The just-finished Australian Open had most spectators gripping the edge of their seats at times over its 14 days of play.

From the opening round, right through to the women’s and men’s finals, you could say the first Grand Slam tennis tournament of 2023 had it all.

Top-seed upsets, unexpected withdrawals, unforeseen events, and on-and-off-court volatility.

Throughout the event, the combinations of playing strategy, risk management, resilience and perseverance gave the tournament’s winners the decisive advantage over their opponents.

Interestingly, with a little bit of top spin, it’s not too hard to draw out some very strong parallels between tennis and investing, and there are some great lessons on how to become better investors.

Lesson 1: Know your strategy

Professional tennis players have a playing strategy in mind, even before they bounce the ball to play the very first point of a game.

In fact, they will have planned out and worked on their game strategy with their coach, over many months. They’ll make constant adjustments to their strategy, before and even during every match, to ensure they’re in the best position to outplay each opponent.

Having a strategy is vital in investing too. Without one, your chances of investment success are very low. You also need to be prepared to change your strategy whenever required.

Think about your short and long-term goals, your plan to achieve them and, most importantly, visualise what investment success means to you. Make your goals SMART (specific, measurable, achievable, realistic, and have a definite timeframe).

And, just like tennis players do in the playing sense, consider employing a financial adviser to act as your personal investment coach to help guide you with developing your strategy to realise your end goals.

Lesson 2: Be aware of the conditions

Playing conditions are fundamental in tennis. Think about things like the type and quality of the playing surface, lighting, temperature, wind, and other factors that may either be beneficial or detrimental to a player’s game.

They all factored into players’ performance and outcomes at the Australian Open.

Obviously investing involves different kinds of conditions that can impact returns, from macroeconomic factors down to more specific issues that can affect different markets and asset types.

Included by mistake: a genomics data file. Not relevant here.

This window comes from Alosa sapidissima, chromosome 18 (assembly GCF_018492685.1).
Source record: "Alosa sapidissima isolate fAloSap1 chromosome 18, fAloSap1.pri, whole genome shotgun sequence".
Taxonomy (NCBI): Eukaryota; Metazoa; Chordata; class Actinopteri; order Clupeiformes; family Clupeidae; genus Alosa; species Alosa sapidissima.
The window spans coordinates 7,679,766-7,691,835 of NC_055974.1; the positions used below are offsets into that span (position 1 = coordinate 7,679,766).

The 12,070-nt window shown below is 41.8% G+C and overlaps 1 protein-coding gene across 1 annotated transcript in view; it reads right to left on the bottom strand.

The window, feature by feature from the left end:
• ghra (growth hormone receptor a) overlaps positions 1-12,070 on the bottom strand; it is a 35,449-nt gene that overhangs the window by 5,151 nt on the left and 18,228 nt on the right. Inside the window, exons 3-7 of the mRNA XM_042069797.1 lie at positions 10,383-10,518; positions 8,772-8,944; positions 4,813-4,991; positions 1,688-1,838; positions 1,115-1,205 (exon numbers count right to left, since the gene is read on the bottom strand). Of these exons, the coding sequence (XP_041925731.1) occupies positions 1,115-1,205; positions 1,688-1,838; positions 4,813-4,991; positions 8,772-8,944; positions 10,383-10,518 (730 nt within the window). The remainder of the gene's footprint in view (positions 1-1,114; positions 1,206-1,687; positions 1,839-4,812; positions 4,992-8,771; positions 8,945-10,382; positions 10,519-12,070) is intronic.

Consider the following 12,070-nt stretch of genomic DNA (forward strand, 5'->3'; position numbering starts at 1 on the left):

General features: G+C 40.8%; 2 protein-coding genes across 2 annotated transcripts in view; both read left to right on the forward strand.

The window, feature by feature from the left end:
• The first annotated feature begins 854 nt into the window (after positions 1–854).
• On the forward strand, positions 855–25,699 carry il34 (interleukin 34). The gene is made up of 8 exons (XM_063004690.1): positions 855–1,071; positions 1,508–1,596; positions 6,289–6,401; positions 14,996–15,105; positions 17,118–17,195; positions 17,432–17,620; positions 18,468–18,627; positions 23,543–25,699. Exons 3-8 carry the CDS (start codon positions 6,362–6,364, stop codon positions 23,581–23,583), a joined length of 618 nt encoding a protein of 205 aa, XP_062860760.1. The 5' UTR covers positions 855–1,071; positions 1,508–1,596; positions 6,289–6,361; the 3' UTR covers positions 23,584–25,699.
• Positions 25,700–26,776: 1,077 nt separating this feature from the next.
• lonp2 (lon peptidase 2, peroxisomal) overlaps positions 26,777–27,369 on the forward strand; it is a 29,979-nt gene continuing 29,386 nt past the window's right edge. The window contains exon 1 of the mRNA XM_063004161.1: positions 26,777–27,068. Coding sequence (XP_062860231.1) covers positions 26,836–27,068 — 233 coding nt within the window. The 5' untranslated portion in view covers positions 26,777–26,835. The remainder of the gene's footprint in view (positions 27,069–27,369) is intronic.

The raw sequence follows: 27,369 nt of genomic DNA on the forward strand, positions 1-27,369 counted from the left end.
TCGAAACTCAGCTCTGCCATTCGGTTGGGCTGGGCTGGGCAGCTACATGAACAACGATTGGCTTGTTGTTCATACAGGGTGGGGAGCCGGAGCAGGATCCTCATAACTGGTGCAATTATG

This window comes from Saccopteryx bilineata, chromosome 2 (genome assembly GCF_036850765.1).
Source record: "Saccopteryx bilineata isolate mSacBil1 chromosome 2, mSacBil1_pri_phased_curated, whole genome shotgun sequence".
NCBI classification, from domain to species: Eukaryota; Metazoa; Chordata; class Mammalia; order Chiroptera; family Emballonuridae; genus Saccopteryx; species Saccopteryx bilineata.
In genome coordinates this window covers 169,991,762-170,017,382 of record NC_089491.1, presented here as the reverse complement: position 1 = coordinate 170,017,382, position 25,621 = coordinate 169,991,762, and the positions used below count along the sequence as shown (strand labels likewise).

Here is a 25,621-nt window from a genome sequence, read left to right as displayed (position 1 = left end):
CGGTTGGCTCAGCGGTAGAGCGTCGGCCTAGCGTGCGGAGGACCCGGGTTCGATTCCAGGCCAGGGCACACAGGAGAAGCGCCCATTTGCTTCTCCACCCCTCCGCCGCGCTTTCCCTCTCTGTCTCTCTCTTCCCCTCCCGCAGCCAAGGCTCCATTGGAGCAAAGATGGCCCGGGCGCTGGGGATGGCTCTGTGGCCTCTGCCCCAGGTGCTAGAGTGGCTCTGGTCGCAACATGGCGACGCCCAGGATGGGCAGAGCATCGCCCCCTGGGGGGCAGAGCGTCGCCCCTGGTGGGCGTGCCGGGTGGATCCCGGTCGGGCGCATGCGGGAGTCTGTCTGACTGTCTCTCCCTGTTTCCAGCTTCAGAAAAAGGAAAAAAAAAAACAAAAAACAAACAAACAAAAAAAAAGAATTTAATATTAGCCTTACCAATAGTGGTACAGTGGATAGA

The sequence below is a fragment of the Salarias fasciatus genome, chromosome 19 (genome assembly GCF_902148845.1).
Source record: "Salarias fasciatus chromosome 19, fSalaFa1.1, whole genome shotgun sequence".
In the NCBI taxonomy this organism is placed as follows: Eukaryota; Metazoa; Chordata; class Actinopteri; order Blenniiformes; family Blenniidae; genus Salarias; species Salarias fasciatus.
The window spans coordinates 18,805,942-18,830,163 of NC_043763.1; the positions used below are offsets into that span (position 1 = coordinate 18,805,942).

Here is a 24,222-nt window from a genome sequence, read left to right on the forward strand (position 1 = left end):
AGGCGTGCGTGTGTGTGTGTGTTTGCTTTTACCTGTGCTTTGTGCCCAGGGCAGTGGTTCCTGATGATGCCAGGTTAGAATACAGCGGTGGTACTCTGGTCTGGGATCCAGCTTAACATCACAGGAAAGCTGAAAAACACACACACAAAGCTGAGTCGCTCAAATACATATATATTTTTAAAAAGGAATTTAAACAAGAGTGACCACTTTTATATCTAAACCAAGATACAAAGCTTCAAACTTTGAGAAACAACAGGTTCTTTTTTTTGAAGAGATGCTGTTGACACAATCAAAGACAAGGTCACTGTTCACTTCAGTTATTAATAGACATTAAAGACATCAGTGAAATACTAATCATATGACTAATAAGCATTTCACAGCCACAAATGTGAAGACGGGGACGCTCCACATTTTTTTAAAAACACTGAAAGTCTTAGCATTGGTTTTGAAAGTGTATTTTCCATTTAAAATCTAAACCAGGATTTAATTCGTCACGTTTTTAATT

Being aware of the conditions and how they may impact your returns over the short and long term means you’re well placed to make portfolio adjustments when needed.

This shouldn’t be done in reaction to short-term market events but undertaken as part of your regular portfolio reviews, which may require some rebalancing of your asset allocations so your portfolio remains aligned to your goals and risk appetite.

Lesson 3: Avoid making unforced errors

If you paid close attention to the Australian Open you would have noticed that many points were won and lost based on unforced errors.

Points (and often games and sets) are often decided by a player returning a serve or playing a shot into the net, when they hit their shots too wide or long, or by double faulting on their serve.

In the investment sense, a good example of an unforced error is a reactive investor who lets their emotions take hold by selling some or all of their portfolio holdings for the sole reason that markets have fallen.

As well as potential capital gains tax consequences, investors who sell during volatile conditions inevitably miss the boat when markets do inevitably rebound. Trying to time markets can be regarded as an unforced error with potentially serious repercussions and can easily be avoided.

Another common unforced investment error is not being diversified – having too many of your eggs in one basket. Poor asset allocation can leave you too exposed to one type of asset or sector.

Again, this is an error that can easily be avoided by investing into a well-diversified exchange traded fund or managed fund with a ready-made portfolio of shares and bonds.

Lastly, paying too much in investment fees is an unforced error that’s simple to avoid. Investment costs can make a significant difference to your long-term returns. And the lower your overall costs, the more money you get to keep.

Lesson 4: Play the long game

In a Grand Slam tournament, a player making it all the way through to the final will likely have played somewhere between 100 to 200 games across various matches just to get there. Some will have needed to play even more.

Multiply that figure across all the tournaments they participate in over the course of a year and the number of games played is easily in the thousands.

Then, take that number of games played over one year to next level and it’s not hard to work out that a top-level professional tennis player will play tens of thousands of games over the course of their career.

While their immediate focus is always on winning one game at a time, their aspirational goal is to have an extended playing career. They’re in it for the long haul, and the pool of prize money and endorsements earned along the way.

This lesson carries through to investing on many different levels.

The process of investing is ongoing. In the grander scheme of things, how you perform over the short-term isn’t as important as your long game.

It’s about keeping your eye on the ball at all times and having the discipline to stay the course so you have the best chance of achieving long-term investment success.

With investing, it’s better to keep the ball in your court.

The above material has been reprinted with the permission of Vanguard Investments Australia Ltd.